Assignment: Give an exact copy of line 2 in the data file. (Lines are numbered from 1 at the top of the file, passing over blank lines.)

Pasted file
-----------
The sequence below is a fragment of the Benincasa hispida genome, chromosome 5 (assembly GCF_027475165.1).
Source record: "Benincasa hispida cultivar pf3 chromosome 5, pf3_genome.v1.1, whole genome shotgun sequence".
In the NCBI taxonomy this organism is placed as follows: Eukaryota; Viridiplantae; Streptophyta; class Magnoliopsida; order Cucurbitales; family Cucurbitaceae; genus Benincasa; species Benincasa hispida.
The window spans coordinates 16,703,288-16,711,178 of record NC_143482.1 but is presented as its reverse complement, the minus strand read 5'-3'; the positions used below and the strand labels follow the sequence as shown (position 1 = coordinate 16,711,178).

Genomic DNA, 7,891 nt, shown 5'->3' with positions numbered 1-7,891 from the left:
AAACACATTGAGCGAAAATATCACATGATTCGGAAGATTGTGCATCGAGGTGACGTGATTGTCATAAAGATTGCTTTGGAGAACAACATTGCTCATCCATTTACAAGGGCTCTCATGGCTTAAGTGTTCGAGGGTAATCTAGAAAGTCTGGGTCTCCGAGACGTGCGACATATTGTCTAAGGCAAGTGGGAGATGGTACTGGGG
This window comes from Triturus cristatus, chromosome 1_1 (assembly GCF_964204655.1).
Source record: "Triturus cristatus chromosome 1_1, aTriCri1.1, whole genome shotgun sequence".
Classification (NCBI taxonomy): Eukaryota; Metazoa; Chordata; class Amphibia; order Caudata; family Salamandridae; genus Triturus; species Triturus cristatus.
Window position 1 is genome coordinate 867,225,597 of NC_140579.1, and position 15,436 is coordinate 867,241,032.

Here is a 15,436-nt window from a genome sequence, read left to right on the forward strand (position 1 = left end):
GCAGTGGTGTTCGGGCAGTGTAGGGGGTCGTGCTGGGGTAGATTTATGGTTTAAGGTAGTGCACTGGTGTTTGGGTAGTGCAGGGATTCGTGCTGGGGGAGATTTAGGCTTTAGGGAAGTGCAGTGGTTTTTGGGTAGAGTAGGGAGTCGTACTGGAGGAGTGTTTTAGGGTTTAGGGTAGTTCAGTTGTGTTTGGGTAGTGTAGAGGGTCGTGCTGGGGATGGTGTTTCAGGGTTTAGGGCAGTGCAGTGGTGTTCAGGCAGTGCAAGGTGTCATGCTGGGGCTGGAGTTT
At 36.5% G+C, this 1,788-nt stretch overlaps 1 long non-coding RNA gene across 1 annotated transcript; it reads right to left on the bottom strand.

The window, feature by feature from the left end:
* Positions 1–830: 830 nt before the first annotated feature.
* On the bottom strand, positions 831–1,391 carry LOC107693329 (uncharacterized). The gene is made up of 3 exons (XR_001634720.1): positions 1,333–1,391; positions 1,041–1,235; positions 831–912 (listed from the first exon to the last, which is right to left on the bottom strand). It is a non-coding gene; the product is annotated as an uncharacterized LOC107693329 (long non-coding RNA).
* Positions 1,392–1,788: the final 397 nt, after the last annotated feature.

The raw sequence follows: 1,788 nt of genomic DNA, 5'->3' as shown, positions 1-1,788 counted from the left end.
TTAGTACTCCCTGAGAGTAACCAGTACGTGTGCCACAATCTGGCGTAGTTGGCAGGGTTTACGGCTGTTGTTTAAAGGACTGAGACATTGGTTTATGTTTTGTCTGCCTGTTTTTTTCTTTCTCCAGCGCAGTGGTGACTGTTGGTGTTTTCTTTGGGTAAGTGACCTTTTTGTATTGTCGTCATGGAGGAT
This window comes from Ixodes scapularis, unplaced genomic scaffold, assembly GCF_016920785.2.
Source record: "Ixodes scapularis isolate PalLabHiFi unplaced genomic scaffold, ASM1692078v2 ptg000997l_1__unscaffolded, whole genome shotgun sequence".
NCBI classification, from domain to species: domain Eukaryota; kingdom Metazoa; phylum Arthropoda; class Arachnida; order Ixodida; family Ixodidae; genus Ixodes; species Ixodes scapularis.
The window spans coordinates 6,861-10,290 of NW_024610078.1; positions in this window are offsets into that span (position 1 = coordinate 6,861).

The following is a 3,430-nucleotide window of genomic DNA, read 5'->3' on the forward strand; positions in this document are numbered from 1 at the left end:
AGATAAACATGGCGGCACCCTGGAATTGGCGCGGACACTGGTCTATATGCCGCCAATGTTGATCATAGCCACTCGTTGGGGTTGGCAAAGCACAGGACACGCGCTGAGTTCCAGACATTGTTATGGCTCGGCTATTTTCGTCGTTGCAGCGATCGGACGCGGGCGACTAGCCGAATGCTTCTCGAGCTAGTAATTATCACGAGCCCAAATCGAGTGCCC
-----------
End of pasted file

Source record: "Benincasa hispida cultivar pf3 chromosome 5, pf3_genome.v1.1, whole genome shotgun sequence".